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Host farm proves to be luxury treat for NOC team

Date Published: 12/07/2012

Last week saw our fifth annual National Organic Cereals event. You can read the formal summary here. But there’s a whole lot more to putting on such an event than getting everything set up, welcoming your guests, feeding and informing them and then waving them off at the end of the day.

Farm walk at National Organic Cereals 2012
The farm walk and crop trials

The detail to be dealt with is tremendous and it’s a testament to our small team that they can pull off something like this, year after year. It’s become a firm fixture in the organic farming calendar and long may that be the case.

There is months of preparation involved, which starts just days after the previous event with a thorough assessment of the feedback forms we ask people to fill in. Thank you to everyone who did that, because we really do take it all on board. Once again this year they are overwhelmingly (in fact, almost exclusively) positive.

With all the advance planning in place, our modus operandi is to turn up in force (that’s usually six or seven of us…) the day before, to oversee the set up with all of our suppliers and the host farm. This year our hosts were mother and son team, Sarah Worrall and Jimi Collis, both of whom have been enthusiastic regulars at our past events, so it was great to have them so central to this year’s National Organic Cereals.

Normally the pre-event night sees the team staying in a pub or hotel within about half an hour or less or the venue, which then requires us to be up and out very early the next morning. This time, however, we were in for a real treat!

Launceston Farm, as well as being a large and well-run farming business, is also a very high quality B&B, with Sarah at the helm. The rooms are sumptuously and individually decorated and furnished and wherever you turn are fantastic pieces of art. In our rooms we discovered organic tea and coffee (with organic milk fresh from the fridge, of course) and delicious home made biscuits.

Work done for the day, Sarah went the extra mile to feed us a superb three-course meal in her beautiful dining room, the highlight of which (for the meat-eaters among us) was her own-recipe goat tagine, made from the meat of goats Sarah raised herself. So good it made its own appearance in the Waitrose Magazine recently!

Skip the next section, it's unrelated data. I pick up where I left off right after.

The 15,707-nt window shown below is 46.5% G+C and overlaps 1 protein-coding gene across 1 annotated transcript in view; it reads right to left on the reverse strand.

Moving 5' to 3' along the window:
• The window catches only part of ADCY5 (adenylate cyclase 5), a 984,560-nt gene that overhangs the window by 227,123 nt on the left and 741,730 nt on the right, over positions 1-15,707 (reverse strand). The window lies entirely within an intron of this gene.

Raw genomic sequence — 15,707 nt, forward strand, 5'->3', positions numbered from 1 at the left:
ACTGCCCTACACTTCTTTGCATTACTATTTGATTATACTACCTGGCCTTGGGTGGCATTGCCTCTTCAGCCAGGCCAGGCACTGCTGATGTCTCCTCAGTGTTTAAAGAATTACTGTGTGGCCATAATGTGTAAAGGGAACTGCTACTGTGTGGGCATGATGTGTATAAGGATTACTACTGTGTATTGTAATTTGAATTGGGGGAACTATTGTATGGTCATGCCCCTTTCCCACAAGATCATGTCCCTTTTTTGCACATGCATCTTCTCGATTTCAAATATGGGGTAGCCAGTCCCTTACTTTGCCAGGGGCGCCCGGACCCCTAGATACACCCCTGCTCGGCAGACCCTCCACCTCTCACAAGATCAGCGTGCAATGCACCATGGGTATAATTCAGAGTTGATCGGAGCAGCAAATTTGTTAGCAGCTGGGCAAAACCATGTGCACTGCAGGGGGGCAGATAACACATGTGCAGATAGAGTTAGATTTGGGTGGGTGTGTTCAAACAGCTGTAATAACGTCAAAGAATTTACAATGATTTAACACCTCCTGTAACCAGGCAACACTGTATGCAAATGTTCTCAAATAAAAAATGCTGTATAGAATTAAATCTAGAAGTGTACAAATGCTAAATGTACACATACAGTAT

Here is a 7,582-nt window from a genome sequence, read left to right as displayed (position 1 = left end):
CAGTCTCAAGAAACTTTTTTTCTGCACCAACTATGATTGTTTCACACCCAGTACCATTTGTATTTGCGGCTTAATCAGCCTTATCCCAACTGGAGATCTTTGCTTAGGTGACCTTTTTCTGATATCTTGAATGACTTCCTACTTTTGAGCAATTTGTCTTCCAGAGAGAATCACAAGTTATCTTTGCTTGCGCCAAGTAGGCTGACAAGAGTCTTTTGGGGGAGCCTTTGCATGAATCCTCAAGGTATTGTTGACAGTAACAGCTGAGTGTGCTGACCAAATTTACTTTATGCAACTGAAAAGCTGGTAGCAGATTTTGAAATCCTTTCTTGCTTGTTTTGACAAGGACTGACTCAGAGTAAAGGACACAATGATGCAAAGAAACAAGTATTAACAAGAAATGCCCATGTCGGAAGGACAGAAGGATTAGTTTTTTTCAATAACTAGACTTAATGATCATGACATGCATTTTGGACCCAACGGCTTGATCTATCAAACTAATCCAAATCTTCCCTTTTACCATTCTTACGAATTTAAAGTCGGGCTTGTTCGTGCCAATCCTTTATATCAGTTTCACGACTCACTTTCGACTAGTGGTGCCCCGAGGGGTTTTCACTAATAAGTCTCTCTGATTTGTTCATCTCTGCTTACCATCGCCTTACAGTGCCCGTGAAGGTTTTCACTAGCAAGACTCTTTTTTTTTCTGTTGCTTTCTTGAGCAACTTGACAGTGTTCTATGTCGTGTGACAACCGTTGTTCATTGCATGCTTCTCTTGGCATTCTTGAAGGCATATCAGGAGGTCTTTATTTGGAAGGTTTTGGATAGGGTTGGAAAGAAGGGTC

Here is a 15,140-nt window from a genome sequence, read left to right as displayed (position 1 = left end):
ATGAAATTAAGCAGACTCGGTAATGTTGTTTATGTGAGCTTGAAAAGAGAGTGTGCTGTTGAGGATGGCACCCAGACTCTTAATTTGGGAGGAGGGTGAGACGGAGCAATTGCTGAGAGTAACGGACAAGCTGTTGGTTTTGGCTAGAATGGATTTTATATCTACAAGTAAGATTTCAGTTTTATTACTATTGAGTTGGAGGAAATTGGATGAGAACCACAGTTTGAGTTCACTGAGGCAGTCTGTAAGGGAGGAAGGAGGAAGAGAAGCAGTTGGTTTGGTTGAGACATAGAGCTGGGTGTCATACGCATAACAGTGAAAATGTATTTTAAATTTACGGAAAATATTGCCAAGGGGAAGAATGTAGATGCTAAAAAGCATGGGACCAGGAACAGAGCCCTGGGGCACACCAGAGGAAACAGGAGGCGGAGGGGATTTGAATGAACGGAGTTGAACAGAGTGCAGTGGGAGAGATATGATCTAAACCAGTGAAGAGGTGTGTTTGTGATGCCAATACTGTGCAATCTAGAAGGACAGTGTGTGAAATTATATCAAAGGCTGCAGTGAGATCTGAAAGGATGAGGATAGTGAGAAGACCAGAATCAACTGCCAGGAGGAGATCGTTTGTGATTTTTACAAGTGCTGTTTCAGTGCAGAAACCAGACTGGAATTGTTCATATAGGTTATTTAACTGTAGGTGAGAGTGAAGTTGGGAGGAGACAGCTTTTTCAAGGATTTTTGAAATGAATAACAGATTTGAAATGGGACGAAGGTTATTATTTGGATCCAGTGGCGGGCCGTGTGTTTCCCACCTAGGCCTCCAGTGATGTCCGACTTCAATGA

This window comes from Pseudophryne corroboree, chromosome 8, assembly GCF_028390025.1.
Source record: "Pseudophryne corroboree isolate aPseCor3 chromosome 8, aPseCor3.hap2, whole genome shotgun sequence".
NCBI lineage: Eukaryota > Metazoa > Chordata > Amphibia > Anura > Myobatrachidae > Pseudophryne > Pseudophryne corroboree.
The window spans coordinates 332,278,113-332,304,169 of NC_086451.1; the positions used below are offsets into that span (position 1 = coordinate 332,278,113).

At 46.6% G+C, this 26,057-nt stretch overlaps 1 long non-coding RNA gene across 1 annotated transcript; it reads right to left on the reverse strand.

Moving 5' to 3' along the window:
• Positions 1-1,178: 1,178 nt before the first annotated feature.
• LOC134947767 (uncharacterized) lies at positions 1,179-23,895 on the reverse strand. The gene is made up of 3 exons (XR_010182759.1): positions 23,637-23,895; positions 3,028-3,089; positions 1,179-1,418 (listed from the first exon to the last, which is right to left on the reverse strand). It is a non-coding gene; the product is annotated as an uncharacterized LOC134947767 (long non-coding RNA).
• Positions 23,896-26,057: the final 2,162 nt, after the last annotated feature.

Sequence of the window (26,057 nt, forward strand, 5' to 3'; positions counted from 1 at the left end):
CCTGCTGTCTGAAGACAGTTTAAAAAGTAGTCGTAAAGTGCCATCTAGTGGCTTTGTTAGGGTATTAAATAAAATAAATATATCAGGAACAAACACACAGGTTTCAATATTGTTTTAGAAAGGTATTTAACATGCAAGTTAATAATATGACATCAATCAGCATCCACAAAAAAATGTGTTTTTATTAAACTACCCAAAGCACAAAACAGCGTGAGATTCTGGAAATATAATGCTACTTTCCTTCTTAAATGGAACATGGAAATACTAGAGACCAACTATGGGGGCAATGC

Depressingly familiar for the team is the notion that we’ll be up too early for breakfast at most places we stay. In the past we’ve grabbed what were effectively lunch bags with sandwiches in, made the night before, on the way out. It’s not the nicest way to start a long day…

So, if you complete this phrase, “BLANK as pigs in BLANK”, you’ll have some idea of how delighted we were to fill in our little individual blackboards the night before to request a hot breakfast of the finest local ingredients, which Sarah was quite happy to serve for us at 6.30am (EDIT – as a very generous special consideration, it should be noted!).

Launceston Farm is an amazing place. For us it was a luxury just to be staying on-site and so wonderfully looked after in beautiful accommodation, but it has everything to recommend it as a perfect bolt hole for anyone seeking a change of pace.

It’s also a superb example of a diversified farm business that has identified its market and focused on delivering a quality (and award-winning) experience. We know there are a number of varied examples of this happening among our licensees – but we don’t usually get to experience those first-hand!

Jimi and Sarah worked hand-in-hand with us to make the latest National Organic Cereals a great success and they were the perfect hosts. So we must record our grateful thanks to both of them and to the rest of their family.

We’d also thoroughly recommend a visit to Launceston Farm – and we’re not alone: Loving Dorset Blog; Daily Telegraph; The Guardian.

See all of the pictures from the event itself on our Flickr set, here